Microsoft Convergence #CONV13 – Four Major Takeaways

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Microsoft Converge 2013 was a great show indeed. Touted as “the largest and most globally attended” of its kind by Redmondmag.com, with more than 11,500 attendees, Convergence brought together some of brightest minds in the industry. What was drastically different this year from all years before was the focus on customer stories and the value of Microsoft Dynamics as a complete business applications platform. Features took a back seat – it was all about business outcomes and a compelling end-to-end IT story, combining front and back office technology to equip marketers and businesses to compete in the new world of real-time, cloud-based marketing, sales and service. Here are my four major takeaways from this year’s Convergence:

The Power of Story Telling

Microsoft is indeed humanizing its marketing, messages and products, as Louis Columbus pointed out for Forbes. Complex product roadmaps gave way to Customer Excellence Awards, honoring leading businesses achieving strong business outcomes and innovation using Microsoft technology. Scribe continues to support the success of Microsoft’s best customers with more than 50 percent of these award-winning customers using Scribe to connect their business systems together. The keynote address from Microsoft Business Solutions President Kirill Tatarinov talked about how companies powered by Microsoft are now deeply engaging with customers, building brand relevance and collaborating with employees to “stay ahead of the changing roles across all levels in business”. Revlon was one of the examples shared during the keynote. Revlon is transforming the way its employees work and collaborate, starting by replacing 21 disparate business systems and 531 point systems with Microsoft Dynamics AX.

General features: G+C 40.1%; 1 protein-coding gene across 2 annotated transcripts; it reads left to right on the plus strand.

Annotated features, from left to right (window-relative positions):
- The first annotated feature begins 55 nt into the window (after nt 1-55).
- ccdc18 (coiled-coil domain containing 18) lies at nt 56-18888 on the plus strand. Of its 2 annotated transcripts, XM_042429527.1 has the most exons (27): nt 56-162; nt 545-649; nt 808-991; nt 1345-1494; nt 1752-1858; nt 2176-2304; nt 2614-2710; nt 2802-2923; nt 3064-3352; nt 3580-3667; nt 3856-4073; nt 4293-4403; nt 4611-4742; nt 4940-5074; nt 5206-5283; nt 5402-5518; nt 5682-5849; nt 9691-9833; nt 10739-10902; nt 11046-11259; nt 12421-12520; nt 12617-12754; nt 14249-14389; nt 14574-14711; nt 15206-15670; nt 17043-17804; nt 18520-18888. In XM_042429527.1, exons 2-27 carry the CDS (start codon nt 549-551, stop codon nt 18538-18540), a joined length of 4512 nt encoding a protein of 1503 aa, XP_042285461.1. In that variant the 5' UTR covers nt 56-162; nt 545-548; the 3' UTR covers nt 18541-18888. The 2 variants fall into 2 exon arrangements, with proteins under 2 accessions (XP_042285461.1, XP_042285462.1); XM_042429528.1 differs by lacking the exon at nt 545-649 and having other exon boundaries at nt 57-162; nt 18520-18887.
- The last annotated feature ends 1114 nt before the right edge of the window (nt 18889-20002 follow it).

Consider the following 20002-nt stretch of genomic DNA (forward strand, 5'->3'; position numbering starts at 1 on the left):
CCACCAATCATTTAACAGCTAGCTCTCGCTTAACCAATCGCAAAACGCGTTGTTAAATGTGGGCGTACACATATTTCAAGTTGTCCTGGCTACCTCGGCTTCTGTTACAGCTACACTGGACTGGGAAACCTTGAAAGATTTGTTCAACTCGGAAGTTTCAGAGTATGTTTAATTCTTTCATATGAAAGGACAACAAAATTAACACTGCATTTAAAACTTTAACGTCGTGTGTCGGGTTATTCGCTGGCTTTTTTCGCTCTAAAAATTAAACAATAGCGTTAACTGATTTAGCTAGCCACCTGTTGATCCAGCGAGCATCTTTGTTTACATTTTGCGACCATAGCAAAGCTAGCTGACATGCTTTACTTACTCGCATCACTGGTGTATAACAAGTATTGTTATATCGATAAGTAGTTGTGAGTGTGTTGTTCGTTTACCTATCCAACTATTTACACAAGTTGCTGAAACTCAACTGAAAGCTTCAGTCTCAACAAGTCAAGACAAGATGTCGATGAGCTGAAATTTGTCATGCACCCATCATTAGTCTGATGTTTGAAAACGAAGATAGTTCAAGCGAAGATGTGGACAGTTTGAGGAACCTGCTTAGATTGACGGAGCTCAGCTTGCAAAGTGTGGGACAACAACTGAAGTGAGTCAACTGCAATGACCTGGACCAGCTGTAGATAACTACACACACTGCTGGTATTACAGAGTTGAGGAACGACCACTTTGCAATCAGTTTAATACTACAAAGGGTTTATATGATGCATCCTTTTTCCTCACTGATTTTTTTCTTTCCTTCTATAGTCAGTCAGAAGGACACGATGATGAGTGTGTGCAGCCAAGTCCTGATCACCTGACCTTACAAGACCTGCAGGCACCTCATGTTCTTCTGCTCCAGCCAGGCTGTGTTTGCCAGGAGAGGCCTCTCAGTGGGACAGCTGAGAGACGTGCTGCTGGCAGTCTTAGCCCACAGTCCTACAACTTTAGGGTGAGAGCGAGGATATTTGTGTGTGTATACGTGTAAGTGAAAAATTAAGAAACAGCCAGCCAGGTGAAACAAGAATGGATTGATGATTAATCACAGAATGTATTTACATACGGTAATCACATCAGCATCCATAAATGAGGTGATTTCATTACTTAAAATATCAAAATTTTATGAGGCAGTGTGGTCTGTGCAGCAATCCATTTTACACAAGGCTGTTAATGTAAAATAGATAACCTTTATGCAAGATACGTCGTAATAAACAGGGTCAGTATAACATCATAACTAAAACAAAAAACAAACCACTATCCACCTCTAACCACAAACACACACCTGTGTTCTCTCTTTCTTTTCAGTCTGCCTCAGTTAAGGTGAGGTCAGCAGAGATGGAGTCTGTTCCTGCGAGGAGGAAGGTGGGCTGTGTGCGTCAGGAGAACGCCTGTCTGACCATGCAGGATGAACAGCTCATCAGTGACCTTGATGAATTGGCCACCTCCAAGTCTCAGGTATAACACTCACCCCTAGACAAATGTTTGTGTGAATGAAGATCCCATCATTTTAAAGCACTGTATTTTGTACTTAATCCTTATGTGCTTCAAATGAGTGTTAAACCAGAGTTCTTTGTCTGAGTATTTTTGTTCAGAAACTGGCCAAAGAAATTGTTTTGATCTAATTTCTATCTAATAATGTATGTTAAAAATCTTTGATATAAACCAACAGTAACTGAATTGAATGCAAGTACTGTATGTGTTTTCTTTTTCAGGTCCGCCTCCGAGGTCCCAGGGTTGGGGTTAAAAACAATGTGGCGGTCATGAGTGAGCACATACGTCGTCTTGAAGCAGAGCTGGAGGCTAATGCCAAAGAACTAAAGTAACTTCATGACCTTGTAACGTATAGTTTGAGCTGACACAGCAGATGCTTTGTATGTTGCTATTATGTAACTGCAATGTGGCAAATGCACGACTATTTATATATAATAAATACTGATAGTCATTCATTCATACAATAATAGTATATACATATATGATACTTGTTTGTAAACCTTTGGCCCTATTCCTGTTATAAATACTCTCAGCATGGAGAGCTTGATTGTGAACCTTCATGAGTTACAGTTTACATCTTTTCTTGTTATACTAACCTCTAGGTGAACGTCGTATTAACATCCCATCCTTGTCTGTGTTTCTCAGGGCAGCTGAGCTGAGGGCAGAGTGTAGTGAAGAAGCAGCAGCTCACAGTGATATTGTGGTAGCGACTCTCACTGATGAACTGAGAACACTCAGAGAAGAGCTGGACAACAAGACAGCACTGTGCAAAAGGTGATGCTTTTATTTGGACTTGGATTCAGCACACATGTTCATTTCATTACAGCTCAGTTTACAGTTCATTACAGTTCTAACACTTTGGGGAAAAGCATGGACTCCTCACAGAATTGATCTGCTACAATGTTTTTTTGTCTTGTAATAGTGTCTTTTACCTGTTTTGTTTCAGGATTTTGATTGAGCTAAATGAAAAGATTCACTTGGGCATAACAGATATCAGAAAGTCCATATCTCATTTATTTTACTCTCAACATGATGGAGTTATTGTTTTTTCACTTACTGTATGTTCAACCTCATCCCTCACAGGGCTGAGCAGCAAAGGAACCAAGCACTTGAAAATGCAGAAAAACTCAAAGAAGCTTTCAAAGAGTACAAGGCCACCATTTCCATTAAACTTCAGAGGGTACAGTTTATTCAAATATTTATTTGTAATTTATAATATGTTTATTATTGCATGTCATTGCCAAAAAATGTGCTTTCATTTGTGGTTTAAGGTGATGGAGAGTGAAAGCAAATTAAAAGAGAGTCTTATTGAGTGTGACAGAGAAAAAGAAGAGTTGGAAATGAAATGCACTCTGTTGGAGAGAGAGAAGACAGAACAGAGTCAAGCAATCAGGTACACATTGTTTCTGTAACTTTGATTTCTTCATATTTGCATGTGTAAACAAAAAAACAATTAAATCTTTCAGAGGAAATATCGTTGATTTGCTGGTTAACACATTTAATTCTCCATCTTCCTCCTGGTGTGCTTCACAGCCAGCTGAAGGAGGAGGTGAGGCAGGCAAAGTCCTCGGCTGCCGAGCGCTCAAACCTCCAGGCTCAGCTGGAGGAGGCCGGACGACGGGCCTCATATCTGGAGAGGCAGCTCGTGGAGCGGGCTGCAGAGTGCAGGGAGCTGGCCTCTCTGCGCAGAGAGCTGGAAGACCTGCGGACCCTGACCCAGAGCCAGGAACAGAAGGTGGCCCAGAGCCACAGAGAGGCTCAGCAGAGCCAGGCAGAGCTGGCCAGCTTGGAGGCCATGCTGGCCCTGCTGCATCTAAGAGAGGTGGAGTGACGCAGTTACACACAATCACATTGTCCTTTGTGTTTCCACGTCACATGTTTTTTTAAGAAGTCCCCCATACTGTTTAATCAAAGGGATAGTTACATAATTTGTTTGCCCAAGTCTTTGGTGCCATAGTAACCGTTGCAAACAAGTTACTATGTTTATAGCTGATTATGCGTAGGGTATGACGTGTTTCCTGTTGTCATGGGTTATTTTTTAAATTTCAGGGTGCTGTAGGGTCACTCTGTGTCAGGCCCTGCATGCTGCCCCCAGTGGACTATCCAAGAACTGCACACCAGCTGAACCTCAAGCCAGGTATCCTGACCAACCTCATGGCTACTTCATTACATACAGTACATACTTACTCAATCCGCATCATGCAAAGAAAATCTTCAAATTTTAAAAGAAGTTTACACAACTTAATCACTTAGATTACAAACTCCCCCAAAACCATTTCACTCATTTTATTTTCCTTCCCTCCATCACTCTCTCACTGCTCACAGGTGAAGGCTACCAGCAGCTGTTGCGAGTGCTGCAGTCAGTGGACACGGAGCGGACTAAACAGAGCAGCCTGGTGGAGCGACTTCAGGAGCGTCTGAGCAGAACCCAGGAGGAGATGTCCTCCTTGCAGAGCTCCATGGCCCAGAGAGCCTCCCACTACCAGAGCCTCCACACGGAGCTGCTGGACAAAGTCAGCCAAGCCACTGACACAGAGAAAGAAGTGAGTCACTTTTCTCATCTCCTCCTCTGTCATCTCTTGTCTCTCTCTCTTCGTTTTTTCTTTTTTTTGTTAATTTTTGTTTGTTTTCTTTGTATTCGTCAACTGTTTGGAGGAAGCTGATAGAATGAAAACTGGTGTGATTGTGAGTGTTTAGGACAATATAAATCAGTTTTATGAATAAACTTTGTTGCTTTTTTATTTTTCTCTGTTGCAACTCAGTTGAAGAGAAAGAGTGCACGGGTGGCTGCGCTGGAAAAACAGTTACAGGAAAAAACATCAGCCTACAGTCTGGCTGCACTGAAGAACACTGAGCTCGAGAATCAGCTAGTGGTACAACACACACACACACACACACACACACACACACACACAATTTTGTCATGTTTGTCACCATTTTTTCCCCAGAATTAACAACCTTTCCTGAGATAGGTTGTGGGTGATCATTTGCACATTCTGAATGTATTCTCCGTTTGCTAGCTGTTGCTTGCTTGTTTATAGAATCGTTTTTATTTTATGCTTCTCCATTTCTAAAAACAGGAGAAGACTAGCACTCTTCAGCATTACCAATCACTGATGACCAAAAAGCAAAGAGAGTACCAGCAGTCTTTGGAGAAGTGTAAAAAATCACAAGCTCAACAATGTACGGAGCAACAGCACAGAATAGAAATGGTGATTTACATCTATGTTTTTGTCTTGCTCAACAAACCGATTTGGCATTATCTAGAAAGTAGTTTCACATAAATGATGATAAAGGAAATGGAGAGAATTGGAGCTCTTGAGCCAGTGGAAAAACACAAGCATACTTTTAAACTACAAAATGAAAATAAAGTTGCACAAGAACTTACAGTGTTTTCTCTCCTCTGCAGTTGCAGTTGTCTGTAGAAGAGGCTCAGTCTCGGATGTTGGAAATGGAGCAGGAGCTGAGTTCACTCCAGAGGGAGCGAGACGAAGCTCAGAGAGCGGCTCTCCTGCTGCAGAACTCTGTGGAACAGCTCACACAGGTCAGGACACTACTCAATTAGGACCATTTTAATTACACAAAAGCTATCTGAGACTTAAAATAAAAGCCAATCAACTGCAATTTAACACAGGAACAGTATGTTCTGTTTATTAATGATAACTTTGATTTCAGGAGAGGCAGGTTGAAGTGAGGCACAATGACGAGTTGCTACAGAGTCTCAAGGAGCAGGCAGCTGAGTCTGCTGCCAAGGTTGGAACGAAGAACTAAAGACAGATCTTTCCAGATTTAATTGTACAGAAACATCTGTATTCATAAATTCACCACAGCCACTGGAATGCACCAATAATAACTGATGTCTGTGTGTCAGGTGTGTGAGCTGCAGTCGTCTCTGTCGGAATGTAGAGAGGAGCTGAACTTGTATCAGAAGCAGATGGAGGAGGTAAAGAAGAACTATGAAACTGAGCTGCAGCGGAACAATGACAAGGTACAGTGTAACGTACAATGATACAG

All Things Integrated Marketing

As Doug Henchsen pointed out for InformationWeek, the focus of the conference was all things integrated marketing, including mobile, social and cloud, all now part of the Microsoft platform offering. There is no doubt that Microsoft is aiming for increasing mindshare from today’s CMO, which according to Gartner, is going to outspend their CIO counterpart by 2017.

With a string of recent acquisitions – including MarketingPilot, Yammer and Swiss-based NetBreeze, which offers social-monitoring tools in 28 different languages (read more on the NetBreeze acquisition by Mary Jo Foley) – Microsoft is building an integrated marketing tool suite to address one of the biggest pain points for marketers. Part of the challenge with such acquisitions, especially with a broad technology such as MarketingPilot, is that there is still a fair amount of confusion as to what this technology would actually do. Touted as Marketing Resource Management, email and marketing automation all in one, MarketingPilot has a long way to go to match the capabilities of best-of-breed marketing automation solutions provided by technology leaders such as Marketo, Silverpop, ExactTarget and Act-on.